University life is often called the prime of one’s life experiences. Well, that may itself be a contentious statement, but there is a high element of truth in it anyway. Yes, undoubtedly, university life gives you a potent ground to explore dynamic experiences and glean from them the lessons to be carried forward to the future. One of the ways you accomplish this is by participating in multitudes of activities – debates being one of them, and something will be talked about in today’s brief discussion.
What makes a good debater? Well, the question seems straightforward but isn’t. When you are debating in a university setting, you have to follow the conventional school-based approach to it no longer. You cannot expect to nail debate competitions unless you learn new tricks and tips. Well, the tricks may not be new, but the urgency to tell them is certainly there, considering the standards of judgments become higher in such competitions. So, what should be done? Read along, and you might figure out something.
Don’t go all rowdy
Impatience and noisiness are a big NO-NO. I remember watching a debate competition back in university and becoming excited by the dramatic loud noises and assertions made by a speaker. Only later, I was told that he was behaving inappropriately and was anything but cool and casual. We all become entranced by the casual environment in university, and that ends up impacting our approach toward many things. Avoid that! In debate, you must maintain calm and exercise due patience. Even when pressing an argument, do it sophisticatedly.
Learn the form of debate
Unfortunately, my school never introduced us to the various forms of debate, and this caused me slight discomfort in university. A debate is not simply about the participation of two parties arguing for and against a motion; it is not that simple. There are quite a few formats of debates, each coming with specific rules. These formats include turncoat debate, British Parliamentary Debate, Asian Parliamentary Debate, and conventional one-on-one debate. In any format, you participate in, ensure that you have learned by heart the rules of the same, or your performance may be jeopardized.
The debate has a language of its own
That is right! Just like in, say, a moot court competition where the language becomes formal and highly legalese, there is a definite language to debate competitions. Much of it will be learned from the rules themselves. We are generally talking about jargon you should consider using to create an impact; these include motion, treasury, government and opposition whip, and rebuttal. Practice using them to formalize your speech and tune it to the requirements of the debating rules.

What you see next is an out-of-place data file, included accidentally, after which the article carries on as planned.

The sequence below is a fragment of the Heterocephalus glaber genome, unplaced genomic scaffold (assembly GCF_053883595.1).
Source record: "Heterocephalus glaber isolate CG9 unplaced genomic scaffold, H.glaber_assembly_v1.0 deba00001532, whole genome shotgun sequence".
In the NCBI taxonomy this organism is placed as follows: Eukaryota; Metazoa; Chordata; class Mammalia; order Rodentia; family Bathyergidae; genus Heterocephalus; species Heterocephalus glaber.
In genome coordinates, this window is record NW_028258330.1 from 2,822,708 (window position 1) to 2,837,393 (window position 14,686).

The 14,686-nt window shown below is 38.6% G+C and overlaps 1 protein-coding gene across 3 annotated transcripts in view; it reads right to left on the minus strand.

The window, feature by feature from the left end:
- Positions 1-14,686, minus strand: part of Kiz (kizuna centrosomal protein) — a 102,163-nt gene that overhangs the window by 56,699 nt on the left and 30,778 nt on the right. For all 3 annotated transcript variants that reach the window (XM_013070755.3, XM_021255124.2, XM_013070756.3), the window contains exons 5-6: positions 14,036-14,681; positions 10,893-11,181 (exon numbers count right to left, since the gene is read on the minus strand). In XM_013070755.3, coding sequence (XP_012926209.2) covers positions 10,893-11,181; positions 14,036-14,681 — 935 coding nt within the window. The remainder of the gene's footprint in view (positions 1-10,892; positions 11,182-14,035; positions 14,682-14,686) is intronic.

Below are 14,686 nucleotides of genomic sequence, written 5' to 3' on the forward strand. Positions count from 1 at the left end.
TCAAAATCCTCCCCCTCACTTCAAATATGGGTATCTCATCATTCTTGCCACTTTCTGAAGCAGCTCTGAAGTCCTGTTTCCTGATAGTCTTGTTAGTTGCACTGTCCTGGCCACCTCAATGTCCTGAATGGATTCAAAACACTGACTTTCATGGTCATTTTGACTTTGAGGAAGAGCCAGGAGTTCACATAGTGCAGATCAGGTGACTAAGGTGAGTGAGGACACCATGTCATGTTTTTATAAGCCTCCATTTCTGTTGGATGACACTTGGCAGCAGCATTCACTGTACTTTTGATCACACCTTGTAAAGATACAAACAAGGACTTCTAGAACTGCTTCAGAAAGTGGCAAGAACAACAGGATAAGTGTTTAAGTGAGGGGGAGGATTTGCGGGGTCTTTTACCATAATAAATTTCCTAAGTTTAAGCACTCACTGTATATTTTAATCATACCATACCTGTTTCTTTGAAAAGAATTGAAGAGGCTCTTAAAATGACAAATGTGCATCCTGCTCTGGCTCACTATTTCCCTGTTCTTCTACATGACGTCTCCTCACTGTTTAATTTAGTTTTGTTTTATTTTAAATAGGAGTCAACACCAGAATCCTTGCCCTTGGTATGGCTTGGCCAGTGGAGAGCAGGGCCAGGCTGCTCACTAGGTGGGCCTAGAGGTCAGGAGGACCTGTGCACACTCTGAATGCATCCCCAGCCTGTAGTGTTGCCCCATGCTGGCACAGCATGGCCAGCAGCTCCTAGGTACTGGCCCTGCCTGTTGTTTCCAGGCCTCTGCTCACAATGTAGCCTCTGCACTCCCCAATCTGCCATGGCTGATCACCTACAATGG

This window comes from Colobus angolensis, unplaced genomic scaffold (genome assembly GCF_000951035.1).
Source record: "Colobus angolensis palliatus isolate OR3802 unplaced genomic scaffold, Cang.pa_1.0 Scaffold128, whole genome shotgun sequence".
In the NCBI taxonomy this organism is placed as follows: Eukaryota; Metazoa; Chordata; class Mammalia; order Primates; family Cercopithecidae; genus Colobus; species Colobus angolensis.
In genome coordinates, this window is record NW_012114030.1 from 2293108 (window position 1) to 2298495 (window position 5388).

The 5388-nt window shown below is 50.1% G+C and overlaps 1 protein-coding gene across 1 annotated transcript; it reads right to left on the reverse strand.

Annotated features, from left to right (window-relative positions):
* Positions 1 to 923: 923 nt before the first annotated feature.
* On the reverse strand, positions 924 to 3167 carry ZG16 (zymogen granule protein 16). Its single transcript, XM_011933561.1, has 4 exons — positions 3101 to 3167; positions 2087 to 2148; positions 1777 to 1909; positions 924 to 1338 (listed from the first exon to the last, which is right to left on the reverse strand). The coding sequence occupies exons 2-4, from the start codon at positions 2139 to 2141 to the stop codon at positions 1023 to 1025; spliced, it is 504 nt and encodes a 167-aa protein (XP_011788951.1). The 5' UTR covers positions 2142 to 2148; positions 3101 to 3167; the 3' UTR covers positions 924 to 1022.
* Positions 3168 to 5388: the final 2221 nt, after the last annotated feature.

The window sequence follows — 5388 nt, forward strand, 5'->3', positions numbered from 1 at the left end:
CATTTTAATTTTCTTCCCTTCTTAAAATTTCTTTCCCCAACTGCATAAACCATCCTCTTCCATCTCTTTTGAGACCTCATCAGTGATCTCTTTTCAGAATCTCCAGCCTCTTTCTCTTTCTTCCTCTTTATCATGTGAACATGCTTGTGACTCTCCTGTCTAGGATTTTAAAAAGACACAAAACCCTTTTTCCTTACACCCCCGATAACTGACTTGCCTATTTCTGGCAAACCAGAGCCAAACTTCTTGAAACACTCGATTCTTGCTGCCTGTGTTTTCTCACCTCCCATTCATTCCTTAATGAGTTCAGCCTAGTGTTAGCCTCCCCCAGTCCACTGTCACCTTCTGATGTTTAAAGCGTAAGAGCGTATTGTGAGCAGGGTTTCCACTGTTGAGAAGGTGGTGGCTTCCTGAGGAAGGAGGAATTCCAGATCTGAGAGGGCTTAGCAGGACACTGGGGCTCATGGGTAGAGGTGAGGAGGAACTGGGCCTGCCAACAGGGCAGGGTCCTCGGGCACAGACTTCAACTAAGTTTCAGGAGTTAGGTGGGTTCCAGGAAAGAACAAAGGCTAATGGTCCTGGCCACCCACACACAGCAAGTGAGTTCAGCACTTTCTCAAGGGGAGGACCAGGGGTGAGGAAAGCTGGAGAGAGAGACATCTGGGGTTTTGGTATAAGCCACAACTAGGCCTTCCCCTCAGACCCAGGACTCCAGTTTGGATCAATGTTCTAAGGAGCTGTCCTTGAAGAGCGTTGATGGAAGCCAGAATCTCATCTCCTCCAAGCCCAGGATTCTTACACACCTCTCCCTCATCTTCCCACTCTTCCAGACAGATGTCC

Read and read
I know you must be thinking about how basic this suggestion is. Yes, I am aware of that, yet people disregard it. There is one definite quality that makes a good debater, and it is called specificity. You may have the drama, intonation, and style to your speech, but the moment you make it generic, you lose points. Gone are the days when you could argue on, say, women’s empowerment from merely generic and foundational grounds. It would be best if you backed up whatever you say, and backing up needs facts that you can’t get unless you read. Read news, books, or anything and discuss it with your friends and family.
Listen to your opponent carefully.
Once the motion is out, you and your teammates discuss the arguments and counterarguments. That is the general strategy, but it won’t be effective unless you hear your opponent carefully. This comes from personal experience that inattentive listening to opponents can cause you points because your counter-arguments won’t be formulated in the context of the other side’s arguments but your own. And it is not rocket science to detect the lack of attention from the arguments. If you want to win, listen well and carefully. Try to find out logical or factual fallacies in their arguments, and you are sure to get extra points for the same.
I understand that the tension is real and can affect your performance. A common defense mechanism for debaters to block tension is to speak fast. Unless you can speak fast and clearly, you must not resort to this method. Try to maintain your pace; there is no harm in a slow-paced speech so long as it is well-intonated, emphatic, and clear. This does not come easy so you will have to practice to developing such a speech. Speak in front of the mirror or participate in mock debates from time to time to establish this pace.
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